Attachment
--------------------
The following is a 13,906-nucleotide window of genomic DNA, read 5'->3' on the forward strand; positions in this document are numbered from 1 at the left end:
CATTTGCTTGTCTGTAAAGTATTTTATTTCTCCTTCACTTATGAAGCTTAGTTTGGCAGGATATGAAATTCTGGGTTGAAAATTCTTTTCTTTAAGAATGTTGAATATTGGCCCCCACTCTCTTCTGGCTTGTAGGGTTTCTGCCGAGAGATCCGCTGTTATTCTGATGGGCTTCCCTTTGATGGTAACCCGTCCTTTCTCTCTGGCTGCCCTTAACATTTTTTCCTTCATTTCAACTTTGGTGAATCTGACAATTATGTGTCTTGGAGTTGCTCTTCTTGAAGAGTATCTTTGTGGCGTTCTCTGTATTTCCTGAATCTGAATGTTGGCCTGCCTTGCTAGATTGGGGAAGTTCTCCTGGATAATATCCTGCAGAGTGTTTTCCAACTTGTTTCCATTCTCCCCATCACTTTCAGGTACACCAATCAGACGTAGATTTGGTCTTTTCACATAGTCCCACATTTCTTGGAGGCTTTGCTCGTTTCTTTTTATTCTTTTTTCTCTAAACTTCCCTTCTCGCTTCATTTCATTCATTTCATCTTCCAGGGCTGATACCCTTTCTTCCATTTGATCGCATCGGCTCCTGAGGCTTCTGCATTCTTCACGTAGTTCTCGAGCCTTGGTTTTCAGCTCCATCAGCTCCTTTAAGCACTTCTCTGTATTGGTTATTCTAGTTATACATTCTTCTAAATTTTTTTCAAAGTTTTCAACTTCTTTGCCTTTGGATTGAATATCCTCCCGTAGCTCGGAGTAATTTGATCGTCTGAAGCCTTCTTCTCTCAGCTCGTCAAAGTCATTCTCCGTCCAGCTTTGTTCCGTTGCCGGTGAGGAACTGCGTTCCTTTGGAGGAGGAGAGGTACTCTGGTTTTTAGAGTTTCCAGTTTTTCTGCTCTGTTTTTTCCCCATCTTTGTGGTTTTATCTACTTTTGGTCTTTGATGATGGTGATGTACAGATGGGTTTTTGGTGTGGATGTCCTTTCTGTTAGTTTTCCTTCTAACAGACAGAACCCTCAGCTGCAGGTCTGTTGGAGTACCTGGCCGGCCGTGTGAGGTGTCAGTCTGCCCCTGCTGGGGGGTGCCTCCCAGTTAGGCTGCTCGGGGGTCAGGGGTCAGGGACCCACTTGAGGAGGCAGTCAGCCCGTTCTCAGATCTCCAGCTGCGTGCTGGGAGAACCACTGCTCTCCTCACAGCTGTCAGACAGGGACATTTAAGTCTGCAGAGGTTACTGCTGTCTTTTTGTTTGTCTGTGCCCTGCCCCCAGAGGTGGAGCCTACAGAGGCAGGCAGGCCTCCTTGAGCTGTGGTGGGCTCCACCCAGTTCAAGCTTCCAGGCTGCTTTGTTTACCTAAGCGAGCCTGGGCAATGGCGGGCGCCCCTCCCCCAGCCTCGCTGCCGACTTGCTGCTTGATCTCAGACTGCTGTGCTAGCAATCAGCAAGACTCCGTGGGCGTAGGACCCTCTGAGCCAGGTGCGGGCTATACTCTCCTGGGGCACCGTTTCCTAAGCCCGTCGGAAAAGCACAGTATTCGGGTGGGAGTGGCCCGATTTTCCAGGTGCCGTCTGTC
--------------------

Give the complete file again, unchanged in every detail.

The following is a 13,906-nucleotide window of genomic DNA, read 5'->3' on the forward strand; positions in this document are numbered from 1 at the left end:
CATTTGCTTGTCTGTAAAGTATTTTATTTCTCCTTCACTTATGAAGCTTAGTTTGGCAGGATATGAAATTCTGGGTTGAAAATTCTTTTCTTTAAGAATGTTGAATATTGGCCCCCACTCTCTTCTGGCTTGTAGGGTTTCTGCCGAGAGATCCGCTGTTATTCTGATGGGCTTCCCTTTGATGGTAACCCGTCCTTTCTCTCTGGCTGCCCTTAACATTTTTTCCTTCATTTCAACTTTGGTGAATCTGACAATTATGTGTCTTGGAGTTGCTCTTCTTGAAGAGTATCTTTGTGGCGTTCTCTGTATTTCCTGAATCTGAATGTTGGCCTGCCTTGCTAGATTGGGGAAGTTCTCCTGGATAATATCCTGCAGAGTGTTTTCCAACTTGTTTCCATTCTCCCCATCACTTTCAGGTACACCAATCAGACGTAGATTTGGTCTTTTCACATAGTCCCACATTTCTTGGAGGCTTTGCTCGTTTCTTTTTATTCTTTTTTCTCTAAACTTCCCTTCTCGCTTCATTTCATTCATTTCATCTTCCAGGGCTGATACCCTTTCTTCCATTTGATCGCATCGGCTCCTGAGGCTTCTGCATTCTTCACGTAGTTCTCGAGCCTTGGTTTTCAGCTCCATCAGCTCCTTTAAGCACTTCTCTGTATTGGTTATTCTAGTTATACATTCTTCTAAATTTTTTTCAAAGTTTTCAACTTCTTTGCCTTTGGATTGAATATCCTCCCGTAGCTCGGAGTAATTTGATCGTCTGAAGCCTTCTTCTCTCAGCTCGTCAAAGTCATTCTCCGTCCAGCTTTGTTCCGTTGCCGGTGAGGAACTGCGTTCCTTTGGAGGAGGAGAGGTACTCTGGTTTTTAGAGTTTCCAGTTTTTCTGCTCTGTTTTTTCCCCATCTTTGTGGTTTTATCTACTTTTGGTCTTTGATGATGGTGATGTACAGATGGGTTTTTGGTGTGGATGTCCTTTCTGTTAGTTTTCCTTCTAACAGACAGAACCCTCAGCTGCAGGTCTGTTGGAGTACCTGGCCGGCCGTGTGAGGTGTCAGTCTGCCCCTGCTGGGGGGTGCCTCCCAGTTAGGCTGCTCGGGGGTCAGGGGTCAGGGACCCACTTGAGGAGGCAGTCAGCCCGTTCTCAGATCTCCAGCTGCGTGCTGGGAGAACCACTGCTCTCCTCACAGCTGTCAGACAGGGACATTTAAGTCTGCAGAGGTTACTGCTGTCTTTTTGTTTGTCTGTGCCCTGCCCCCAGAGGTGGAGCCTACAGAGGCAGGCAGGCCTCCTTGAGCTGTGGTGGGCTCCACCCAGTTCAAGCTTCCAGGCTGCTTTGTTTACCTAAGCGAGCCTGGGCAATGGCGGGCGCCCCTCCCCCAGCCTCGCTGCCGACTTGCTGCTTGATCTCAGACTGCTGTGCTAGCAATCAGCAAGACTCCGTGGGCGTAGGACCCTCTGAGCCAGGTGCGGGCTATACTCTCCTGGGGCACCGTTTCCTAAGCCCGTCGGAAAAGCACAGTATTCGGGTGGGAGTGGCCCGATTTTCCAGGTGCCGTCTGTC